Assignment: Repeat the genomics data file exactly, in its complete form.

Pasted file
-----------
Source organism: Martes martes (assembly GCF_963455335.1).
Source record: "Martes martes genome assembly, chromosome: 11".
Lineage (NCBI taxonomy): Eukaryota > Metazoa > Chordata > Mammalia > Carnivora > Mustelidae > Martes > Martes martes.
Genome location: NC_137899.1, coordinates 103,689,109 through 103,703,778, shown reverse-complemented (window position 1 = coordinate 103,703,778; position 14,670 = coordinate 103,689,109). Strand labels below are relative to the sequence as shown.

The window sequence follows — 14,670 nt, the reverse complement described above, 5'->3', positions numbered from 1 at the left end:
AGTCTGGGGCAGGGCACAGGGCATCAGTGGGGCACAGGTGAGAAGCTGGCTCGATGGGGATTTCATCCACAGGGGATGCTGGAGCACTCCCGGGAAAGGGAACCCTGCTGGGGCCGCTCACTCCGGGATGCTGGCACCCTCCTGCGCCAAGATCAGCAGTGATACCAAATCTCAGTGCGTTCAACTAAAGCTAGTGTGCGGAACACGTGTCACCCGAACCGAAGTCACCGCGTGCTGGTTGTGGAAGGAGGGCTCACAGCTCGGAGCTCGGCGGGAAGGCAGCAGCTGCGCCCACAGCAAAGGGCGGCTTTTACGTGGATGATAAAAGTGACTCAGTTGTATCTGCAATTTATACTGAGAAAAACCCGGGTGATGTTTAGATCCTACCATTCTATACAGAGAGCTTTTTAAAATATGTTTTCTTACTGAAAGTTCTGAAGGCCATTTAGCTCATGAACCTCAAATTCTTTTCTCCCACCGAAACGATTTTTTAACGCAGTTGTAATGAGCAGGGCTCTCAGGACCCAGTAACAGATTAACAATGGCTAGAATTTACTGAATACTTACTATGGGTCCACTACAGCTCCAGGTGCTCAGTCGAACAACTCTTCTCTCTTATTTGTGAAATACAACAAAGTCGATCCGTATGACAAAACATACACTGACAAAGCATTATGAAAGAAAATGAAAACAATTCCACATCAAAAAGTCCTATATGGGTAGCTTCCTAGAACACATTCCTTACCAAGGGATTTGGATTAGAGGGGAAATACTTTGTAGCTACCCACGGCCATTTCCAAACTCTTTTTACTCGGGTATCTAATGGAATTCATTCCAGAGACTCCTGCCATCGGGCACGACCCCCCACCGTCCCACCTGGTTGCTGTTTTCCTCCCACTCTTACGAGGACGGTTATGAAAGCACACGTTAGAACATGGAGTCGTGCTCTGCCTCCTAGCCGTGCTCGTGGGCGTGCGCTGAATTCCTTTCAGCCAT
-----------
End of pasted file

Source organism: Martes martes (assembly GCF_963455335.1).
Source record: "Martes martes genome assembly, chromosome: 11".
Lineage (NCBI taxonomy): Eukaryota > Metazoa > Chordata > Mammalia > Carnivora > Mustelidae > Martes > Martes martes.
Genome location: NC_137899.1, coordinates 103,689,109 through 103,703,778, shown reverse-complemented (window position 1 = coordinate 103,703,778; position 14,670 = coordinate 103,689,109). Strand labels below are relative to the sequence as shown.

The window sequence follows — 14,670 nt, the reverse complement described above, 5'->3', positions numbered from 1 at the left end:
AGTCTGGGGCAGGGCACAGGGCATCAGTGGGGCACAGGTGAGAAGCTGGCTCGATGGGGATTTCATCCACAGGGGATGCTGGAGCACTCCCGGGAAAGGGAACCCTGCTGGGGCCGCTCACTCCGGGATGCTGGCACCCTCCTGCGCCAAGATCAGCAGTGATACCAAATCTCAGTGCGTTCAACTAAAGCTAGTGTGCGGAACACGTGTCACCCGAACCGAAGTCACCGCGTGCTGGTTGTGGAAGGAGGGCTCACAGCTCGGAGCTCGGCGGGAAGGCAGCAGCTGCGCCCACAGCAAAGGGCGGCTTTTACGTGGATGATAAAAGTGACTCAGTTGTATCTGCAATTTATACTGAGAAAAACCCGGGTGATGTTTAGATCCTACCATTCTATACAGAGAGCTTTTTAAAATATGTTTTCTTACTGAAAGTTCTGAAGGCCATTTAGCTCATGAACCTCAAATTCTTTTCTCCCACCGAAACGATTTTTTAACGCAGTTGTAATGAGCAGGGCTCTCAGGACCCAGTAACAGATTAACAATGGCTAGAATTTACTGAATACTTACTATGGGTCCACTACAGCTCCAGGTGCTCAGTCGAACAACTCTTCTCTCTTATTTGTGAAATACAACAAAGTCGATCCGTATGACAAAACATACACTGACAAAGCATTATGAAAGAAAATGAAAACAATTCCACATCAAAAAGTCCTATATGGGTAGCTTCCTAGAACACATTCCTTACCAAGGGATTTGGATTAGAGGGGAAATACTTTGTAGCTACCCACGGCCATTTCCAAACTCTTTTTACTCGGGTATCTAATGGAATTCATTCCAGAGACTCCTGCCATCGGGCACGACCCCCCACCGTCCCACCTGGTTGCTGTTTTCCTCCCACTCTTACGAGGACGGTTATGAAAGCACACGTTAGAACATGGAGTCGTGCTCTGCCTCCTAGCCGTGCTCGTGGGCGTGCGCTGAATTCCTTTCAGCCAT